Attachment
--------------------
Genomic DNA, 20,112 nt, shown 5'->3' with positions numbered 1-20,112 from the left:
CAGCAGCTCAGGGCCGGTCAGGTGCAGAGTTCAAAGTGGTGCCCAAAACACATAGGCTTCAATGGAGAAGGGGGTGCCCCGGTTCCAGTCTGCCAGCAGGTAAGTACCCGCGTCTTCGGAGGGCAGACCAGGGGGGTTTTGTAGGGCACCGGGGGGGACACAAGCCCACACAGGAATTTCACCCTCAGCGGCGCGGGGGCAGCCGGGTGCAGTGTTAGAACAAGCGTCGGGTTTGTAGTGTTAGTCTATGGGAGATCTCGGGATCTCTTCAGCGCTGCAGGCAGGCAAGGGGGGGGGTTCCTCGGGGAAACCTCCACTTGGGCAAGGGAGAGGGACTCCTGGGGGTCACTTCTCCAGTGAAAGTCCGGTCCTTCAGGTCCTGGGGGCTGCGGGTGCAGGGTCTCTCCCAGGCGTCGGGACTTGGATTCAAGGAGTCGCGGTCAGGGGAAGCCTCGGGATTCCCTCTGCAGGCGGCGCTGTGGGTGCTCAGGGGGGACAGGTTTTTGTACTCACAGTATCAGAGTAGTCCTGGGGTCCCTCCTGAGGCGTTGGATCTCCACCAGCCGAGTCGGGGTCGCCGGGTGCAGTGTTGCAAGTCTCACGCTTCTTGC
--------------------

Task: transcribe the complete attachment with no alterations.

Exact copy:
Genomic DNA, 20,112 nt, shown 5'->3' with positions numbered 1-20,112 from the left:
CAGCAGCTCAGGGCCGGTCAGGTGCAGAGTTCAAAGTGGTGCCCAAAACACATAGGCTTCAATGGAGAAGGGGGTGCCCCGGTTCCAGTCTGCCAGCAGGTAAGTACCCGCGTCTTCGGAGGGCAGACCAGGGGGGTTTTGTAGGGCACCGGGGGGGACACAAGCCCACACAGGAATTTCACCCTCAGCGGCGCGGGGGCAGCCGGGTGCAGTGTTAGAACAAGCGTCGGGTTTGTAGTGTTAGTCTATGGGAGATCTCGGGATCTCTTCAGCGCTGCAGGCAGGCAAGGGGGGGGGTTCCTCGGGGAAACCTCCACTTGGGCAAGGGAGAGGGACTCCTGGGGGTCACTTCTCCAGTGAAAGTCCGGTCCTTCAGGTCCTGGGGGCTGCGGGTGCAGGGTCTCTCCCAGGCGTCGGGACTTGGATTCAAGGAGTCGCGGTCAGGGGAAGCCTCGGGATTCCCTCTGCAGGCGGCGCTGTGGGTGCTCAGGGGGGACAGGTTTTTGTACTCACAGTATCAGAGTAGTCCTGGGGTCCCTCCTGAGGCGTTGGATCTCCACCAGCCGAGTCGGGGTCGCCGGGTGCAGTGTTGCAAGTCTCACGCTTCTTGC